All parts and pieces were shipped to Jupiter, Florida, and a multi year restoration ensued. The chassis was shipped to Euro Coachworks where Orlando Cairo redid much of the panel work and fabricated floors and transmission tunnel for the car. A sample piston was shipped by JE Pistons and a new set of pistons were manufactured. The gearbox was sent to Sport Auto in Modena, Italy, who then contracted with Collotti to rebuild the entire unit.

 

A long and tedious search began for all the small parts missing or lost during the years. In all cases they elected to use original Ferrari components even if they were not original to the #0235. Most of the original electrical equipment was gone, which is thought to have happened during the Chevy install.

 

The research department at PPG paint was contacted and they provided the original paint formulas. Paint was the major hold up in the progress of this project.

 

Again, all of the major components were present. The frame was all original and never altered or repaired. A 212 fuel tank was even acquired from another 212 and reconditioned for the car.

 

New bumpers were made for the car as was the windshield frame. The original windshield frame is with the car but was badly corroded internally. At this time, the new windshield glass and bumpers have not been supplied by the restorer, and may remain missing.

 

New Items sourced as part of the restoration:

 

Head Lamps

Head Lamp Rings

Front Signal Lights

Rear Tail Lamp Lenses and Chrome Surrounds

Interior Lights

Door Jam Switches

Starter Push Button

Ignition Switch

Head Lamp Relay

Signal Lamp Relay

Fuse Panel Covers

Windshield Wiper Boxes

Windshield Wiper Arms

Windshield Wiper Blades

Door Pull Handles

Average Speed Meter

Gauges Rebuilt by Palo Alto Speedo Repair

Flywheel

Clutch Cover

New Clutch Disc

Fuel Log

Air Filters

Throttle Linkage

Radiator

Oil Cooler

Oil Cooling Lines

Ignition Coils

Ignition Wire Tubes

Ignition Wires, Points and Condensers

Fuel Pumps

Exhaust System

Brake Fluid Reservoir

Brake Shoe Linings

All Hydraulics Rebuilt and Sleeved

All Brake Lines and Fuel Lines

Shocks Rebuilt by Sherman Wolf

Emblems

Rocker Moldings

 

The current owner also reports assembling a tool roll, jack, wooden mechanics box, and owner’s manual.

 

At this time we are aware that the following parts have either not yet been located by the restorer, or are with the car but may not be correct:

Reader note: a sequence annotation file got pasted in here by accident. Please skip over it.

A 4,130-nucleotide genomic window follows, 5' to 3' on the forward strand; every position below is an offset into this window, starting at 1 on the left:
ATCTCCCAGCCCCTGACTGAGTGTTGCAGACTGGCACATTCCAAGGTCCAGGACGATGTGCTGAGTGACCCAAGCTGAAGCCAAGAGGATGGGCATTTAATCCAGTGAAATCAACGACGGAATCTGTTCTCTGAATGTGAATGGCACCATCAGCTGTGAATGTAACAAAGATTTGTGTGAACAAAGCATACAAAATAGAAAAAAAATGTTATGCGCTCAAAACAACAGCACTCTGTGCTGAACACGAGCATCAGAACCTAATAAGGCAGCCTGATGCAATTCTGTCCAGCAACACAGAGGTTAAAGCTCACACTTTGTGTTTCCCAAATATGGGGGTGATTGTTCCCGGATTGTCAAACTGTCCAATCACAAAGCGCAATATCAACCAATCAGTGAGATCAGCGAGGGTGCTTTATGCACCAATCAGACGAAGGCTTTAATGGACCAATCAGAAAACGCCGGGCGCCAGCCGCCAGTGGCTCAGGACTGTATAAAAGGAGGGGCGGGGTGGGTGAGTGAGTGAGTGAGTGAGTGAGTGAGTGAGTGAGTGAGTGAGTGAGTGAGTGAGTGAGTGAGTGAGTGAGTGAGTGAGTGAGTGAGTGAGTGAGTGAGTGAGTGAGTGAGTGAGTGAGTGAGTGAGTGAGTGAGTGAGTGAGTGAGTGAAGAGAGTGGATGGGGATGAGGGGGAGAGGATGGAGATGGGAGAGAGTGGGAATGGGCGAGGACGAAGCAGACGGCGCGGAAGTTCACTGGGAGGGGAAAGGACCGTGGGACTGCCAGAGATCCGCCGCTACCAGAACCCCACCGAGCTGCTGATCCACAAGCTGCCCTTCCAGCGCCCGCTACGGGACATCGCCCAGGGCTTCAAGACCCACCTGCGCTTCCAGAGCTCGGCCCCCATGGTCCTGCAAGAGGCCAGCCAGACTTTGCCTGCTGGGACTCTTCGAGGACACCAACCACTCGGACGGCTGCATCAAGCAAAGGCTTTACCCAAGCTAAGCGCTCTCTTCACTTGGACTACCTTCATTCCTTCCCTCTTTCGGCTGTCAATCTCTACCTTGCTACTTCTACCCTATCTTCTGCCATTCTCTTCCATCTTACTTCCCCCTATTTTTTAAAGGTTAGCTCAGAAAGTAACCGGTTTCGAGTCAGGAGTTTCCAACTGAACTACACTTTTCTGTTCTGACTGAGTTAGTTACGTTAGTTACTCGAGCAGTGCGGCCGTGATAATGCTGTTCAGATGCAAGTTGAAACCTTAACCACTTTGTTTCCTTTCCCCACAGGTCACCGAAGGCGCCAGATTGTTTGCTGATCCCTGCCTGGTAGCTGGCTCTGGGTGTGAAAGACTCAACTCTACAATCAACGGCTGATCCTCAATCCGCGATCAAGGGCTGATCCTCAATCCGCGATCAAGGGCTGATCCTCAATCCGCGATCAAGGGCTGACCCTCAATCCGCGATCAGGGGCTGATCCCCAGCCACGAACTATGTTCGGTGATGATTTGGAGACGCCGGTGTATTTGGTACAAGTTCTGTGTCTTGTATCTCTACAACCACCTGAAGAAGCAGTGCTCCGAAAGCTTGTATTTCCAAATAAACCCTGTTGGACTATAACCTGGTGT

Unaccounted for components:

1. Exhaust

2. Driveshaft

3. Rear Limit Straps

4. 2 Front Shocks

5. Front Rubber Damper

6. Generator

7. Dipstick

8. Gas Tank Plug

9. Oil Pressure Line

10. Front Upper Water Line

11. Emergency Brake Hardware

12. Front Door Jambs Closeout Chrome Piece

13. Glovebox

14. Tach Cable

15. Door Panels

16. Window Crank / Door Handle Bevels

17. Inside Windshield Trim

18. Front Bumper

19. Aluminum Trim Around Front Engine Compartment

20. Hood Prop Rod

21. Clutch Adjusting Assembly

22. Valve Cover Knobs

23. Wiper Assembly / Arms / Blades

24. Wiper Motor

25. Radiator / Electric Fan

26. Fuse Box Covers

 

Possibly incorrect components:

1. Headlights 485’s Should be 434’s

2. Radiator and Oil Cooler

3. Master Cylinder from a 250 Model

4. Gas Tank – Current Gas Tank may have been modified

5. Steering Wheel and Horn Wrong and Hub, should have Tear Drop Steering Wheel

6. Screw and Fitting Wrong Throughout

7. Clutch Lever has been Heated and Bent

 

This is an outstanding opportunity to acquire a stunning and ultra-rare open top Ferrari road car which would be a welcome entrant to premier concours events such as Ville d’Este, and Pebble Beach. Further, its Nurburgring 1000km history should make it eligible for Shell Historic Ferrari Challenge events. We hope the restorer is able to locate the missing parts, but it would be wise to formulate offers accepting the above unknowns.

 

Please feel free to call with questions or to discuss your interest.